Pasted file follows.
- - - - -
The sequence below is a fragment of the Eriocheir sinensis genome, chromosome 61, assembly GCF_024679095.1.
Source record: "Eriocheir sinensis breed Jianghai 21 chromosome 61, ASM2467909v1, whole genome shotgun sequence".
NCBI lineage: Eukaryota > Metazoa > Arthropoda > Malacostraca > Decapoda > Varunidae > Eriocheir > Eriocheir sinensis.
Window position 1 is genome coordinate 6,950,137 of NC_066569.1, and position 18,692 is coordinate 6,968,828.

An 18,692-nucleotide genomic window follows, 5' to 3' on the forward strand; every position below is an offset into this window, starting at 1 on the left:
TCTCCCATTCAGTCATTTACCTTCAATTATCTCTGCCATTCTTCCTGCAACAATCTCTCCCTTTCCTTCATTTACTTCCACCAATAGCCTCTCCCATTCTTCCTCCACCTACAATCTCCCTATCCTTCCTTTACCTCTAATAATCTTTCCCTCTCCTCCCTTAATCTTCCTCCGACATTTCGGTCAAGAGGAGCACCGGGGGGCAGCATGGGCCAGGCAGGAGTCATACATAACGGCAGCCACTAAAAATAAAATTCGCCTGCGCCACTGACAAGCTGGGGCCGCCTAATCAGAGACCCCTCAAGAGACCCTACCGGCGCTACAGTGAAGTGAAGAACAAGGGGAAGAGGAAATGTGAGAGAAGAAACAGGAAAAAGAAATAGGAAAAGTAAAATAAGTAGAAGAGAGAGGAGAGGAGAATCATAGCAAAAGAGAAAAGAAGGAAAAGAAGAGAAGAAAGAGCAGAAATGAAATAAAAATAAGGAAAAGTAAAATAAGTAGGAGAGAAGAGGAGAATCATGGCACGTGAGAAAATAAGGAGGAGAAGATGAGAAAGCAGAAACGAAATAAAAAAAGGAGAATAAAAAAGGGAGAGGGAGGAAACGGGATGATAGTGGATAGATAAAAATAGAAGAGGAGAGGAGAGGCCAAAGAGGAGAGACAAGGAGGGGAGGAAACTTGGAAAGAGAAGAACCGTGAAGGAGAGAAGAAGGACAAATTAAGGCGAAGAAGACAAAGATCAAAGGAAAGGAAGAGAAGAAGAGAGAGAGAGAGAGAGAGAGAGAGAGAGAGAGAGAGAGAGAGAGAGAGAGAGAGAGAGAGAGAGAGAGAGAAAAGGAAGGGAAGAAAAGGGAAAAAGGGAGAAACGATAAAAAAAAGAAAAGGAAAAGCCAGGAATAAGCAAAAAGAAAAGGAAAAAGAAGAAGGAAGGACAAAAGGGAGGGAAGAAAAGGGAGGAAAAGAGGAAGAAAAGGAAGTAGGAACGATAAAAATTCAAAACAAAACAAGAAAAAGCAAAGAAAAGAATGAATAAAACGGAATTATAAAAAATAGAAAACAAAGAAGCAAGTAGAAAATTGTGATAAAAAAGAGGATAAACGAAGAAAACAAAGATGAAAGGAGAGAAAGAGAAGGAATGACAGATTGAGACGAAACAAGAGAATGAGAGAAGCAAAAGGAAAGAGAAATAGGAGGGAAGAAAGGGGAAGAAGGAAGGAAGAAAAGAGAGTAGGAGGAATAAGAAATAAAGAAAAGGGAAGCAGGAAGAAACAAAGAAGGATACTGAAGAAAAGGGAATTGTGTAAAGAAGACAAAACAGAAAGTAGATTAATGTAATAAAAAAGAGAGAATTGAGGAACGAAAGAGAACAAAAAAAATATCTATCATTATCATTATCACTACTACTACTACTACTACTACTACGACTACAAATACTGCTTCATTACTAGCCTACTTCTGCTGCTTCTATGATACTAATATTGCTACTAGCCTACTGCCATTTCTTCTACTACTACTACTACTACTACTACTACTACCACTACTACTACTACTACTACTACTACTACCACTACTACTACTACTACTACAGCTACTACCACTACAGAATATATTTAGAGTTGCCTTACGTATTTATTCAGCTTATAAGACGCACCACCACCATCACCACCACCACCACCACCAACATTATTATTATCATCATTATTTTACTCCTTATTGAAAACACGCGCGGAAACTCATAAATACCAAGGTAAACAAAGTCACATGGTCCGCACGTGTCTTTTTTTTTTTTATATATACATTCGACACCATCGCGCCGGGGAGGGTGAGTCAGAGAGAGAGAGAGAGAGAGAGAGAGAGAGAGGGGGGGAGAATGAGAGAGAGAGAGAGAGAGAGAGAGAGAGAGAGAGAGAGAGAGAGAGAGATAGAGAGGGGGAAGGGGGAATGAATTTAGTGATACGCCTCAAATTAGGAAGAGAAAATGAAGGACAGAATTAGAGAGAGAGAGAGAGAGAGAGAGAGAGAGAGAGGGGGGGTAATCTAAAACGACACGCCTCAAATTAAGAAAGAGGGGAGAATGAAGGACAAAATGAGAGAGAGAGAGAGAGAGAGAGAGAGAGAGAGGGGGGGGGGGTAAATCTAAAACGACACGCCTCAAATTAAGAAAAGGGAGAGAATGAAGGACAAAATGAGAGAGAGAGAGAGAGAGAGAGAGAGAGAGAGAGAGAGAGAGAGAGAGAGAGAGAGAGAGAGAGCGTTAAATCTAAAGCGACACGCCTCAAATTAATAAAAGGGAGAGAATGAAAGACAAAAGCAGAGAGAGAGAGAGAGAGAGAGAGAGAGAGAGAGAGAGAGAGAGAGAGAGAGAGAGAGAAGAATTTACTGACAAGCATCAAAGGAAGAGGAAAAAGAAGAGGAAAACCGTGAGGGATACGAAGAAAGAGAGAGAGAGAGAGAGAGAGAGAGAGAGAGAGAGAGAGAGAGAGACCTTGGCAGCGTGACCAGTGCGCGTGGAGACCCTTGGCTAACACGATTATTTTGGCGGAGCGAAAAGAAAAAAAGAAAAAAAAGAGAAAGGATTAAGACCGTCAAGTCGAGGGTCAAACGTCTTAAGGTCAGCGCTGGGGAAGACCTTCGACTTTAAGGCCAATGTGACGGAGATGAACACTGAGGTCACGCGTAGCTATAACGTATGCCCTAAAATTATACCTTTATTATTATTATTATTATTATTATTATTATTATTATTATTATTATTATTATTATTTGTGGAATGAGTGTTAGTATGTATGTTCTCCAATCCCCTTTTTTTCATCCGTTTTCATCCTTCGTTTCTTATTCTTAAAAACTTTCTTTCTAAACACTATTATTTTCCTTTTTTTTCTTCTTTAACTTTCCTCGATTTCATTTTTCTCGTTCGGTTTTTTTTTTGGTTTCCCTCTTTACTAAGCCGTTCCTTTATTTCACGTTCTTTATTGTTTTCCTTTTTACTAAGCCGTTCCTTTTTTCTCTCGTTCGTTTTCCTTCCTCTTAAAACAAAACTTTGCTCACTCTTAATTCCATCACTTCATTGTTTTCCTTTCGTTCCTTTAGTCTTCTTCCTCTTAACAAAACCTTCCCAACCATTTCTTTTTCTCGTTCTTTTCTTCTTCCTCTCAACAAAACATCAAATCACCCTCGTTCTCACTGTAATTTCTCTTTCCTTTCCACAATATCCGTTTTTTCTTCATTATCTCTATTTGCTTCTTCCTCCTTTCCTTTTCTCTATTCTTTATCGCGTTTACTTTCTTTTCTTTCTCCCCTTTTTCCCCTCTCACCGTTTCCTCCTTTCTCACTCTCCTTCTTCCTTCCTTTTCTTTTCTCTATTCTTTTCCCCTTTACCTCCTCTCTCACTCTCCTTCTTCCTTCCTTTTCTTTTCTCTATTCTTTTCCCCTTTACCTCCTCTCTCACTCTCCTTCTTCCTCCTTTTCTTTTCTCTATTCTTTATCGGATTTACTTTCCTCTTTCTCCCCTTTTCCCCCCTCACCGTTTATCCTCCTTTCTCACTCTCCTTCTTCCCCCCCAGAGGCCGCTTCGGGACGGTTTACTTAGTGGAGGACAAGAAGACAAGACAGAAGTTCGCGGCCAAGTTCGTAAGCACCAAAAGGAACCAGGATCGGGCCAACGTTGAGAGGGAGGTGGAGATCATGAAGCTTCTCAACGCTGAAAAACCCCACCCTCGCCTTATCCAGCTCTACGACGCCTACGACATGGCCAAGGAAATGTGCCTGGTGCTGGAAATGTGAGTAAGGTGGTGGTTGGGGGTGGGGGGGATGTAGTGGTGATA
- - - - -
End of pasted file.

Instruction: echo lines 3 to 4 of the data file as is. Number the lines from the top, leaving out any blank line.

NCBI lineage: Eukaryota > Metazoa > Arthropoda > Malacostraca > Decapoda > Varunidae > Eriocheir > Eriocheir sinensis.
Window position 1 is genome coordinate 6,950,137 of NC_066569.1, and position 18,692 is coordinate 6,968,828.